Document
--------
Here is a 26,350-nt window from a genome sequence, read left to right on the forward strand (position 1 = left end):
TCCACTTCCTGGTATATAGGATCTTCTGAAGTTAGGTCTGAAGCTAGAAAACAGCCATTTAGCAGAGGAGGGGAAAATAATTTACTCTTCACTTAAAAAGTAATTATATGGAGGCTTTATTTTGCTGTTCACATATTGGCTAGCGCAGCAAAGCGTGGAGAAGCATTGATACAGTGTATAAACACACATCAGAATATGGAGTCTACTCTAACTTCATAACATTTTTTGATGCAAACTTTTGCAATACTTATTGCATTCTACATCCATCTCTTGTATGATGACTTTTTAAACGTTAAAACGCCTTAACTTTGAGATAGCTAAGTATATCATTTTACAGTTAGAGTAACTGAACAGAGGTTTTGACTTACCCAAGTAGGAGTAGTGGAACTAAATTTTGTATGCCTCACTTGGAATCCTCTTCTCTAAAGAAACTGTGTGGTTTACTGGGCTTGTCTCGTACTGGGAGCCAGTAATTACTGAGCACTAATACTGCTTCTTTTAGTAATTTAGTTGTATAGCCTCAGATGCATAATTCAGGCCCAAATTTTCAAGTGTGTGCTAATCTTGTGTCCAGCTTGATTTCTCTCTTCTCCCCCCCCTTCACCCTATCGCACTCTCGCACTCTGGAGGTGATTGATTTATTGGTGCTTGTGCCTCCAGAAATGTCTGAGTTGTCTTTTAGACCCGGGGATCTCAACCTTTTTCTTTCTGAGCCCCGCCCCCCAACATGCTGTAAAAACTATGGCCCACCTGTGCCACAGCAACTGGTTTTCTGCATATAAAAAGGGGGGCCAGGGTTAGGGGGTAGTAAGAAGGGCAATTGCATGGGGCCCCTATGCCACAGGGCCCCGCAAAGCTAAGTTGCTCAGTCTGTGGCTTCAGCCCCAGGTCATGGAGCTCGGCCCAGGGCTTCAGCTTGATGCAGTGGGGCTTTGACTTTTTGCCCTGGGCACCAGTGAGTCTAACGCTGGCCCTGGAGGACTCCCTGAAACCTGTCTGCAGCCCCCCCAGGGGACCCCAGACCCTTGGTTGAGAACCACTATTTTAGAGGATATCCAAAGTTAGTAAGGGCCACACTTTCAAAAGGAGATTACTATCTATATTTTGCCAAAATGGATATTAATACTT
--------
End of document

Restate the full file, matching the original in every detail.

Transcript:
Here is a 26,350-nt window from a genome sequence, read left to right on the forward strand (position 1 = left end):
TCCACTTCCTGGTATATAGGATCTTCTGAAGTTAGGTCTGAAGCTAGAAAACAGCCATTTAGCAGAGGAGGGGAAAATAATTTACTCTTCACTTAAAAAGTAATTATATGGAGGCTTTATTTTGCTGTTCACATATTGGCTAGCGCAGCAAAGCGTGGAGAAGCATTGATACAGTGTATAAACACACATCAGAATATGGAGTCTACTCTAACTTCATAACATTTTTTGATGCAAACTTTTGCAATACTTATTGCATTCTACATCCATCTCTTGTATGATGACTTTTTAAACGTTAAAACGCCTTAACTTTGAGATAGCTAAGTATATCATTTTACAGTTAGAGTAACTGAACAGAGGTTTTGACTTACCCAAGTAGGAGTAGTGGAACTAAATTTTGTATGCCTCACTTGGAATCCTCTTCTCTAAAGAAACTGTGTGGTTTACTGGGCTTGTCTCGTACTGGGAGCCAGTAATTACTGAGCACTAATACTGCTTCTTTTAGTAATTTAGTTGTATAGCCTCAGATGCATAATTCAGGCCCAAATTTTCAAGTGTGTGCTAATCTTGTGTCCAGCTTGATTTCTCTCTTCTCCCCCCCCTTCACCCTATCGCACTCTCGCACTCTGGAGGTGATTGATTTATTGGTGCTTGTGCCTCCAGAAATGTCTGAGTTGTCTTTTAGACCCGGGGATCTCAACCTTTTTCTTTCTGAGCCCCGCCCCCCAACATGCTGTAAAAACTATGGCCCACCTGTGCCACAGCAACTGGTTTTCTGCATATAAAAAGGGGGGCCAGGGTTAGGGGGTAGTAAGAAGGGCAATTGCATGGGGCCCCTATGCCACAGGGCCCCGCAAAGCTAAGTTGCTCAGTCTGTGGCTTCAGCCCCAGGTCATGGAGCTCGGCCCAGGGCTTCAGCTTGATGCAGTGGGGCTTTGACTTTTTGCCCTGGGCACCAGTGAGTCTAACGCTGGCCCTGGAGGACTCCCTGAAACCTGTCTGCAGCCCCCCCAGGGGACCCCAGACCCTTGGTTGAGAACCACTATTTTAGAGGATATCCAAAGTTAGTAAGGGCCACACTTTCAAAAGGAGATTACTATCTATATTTTGCCAAAATGGATATTAATACTT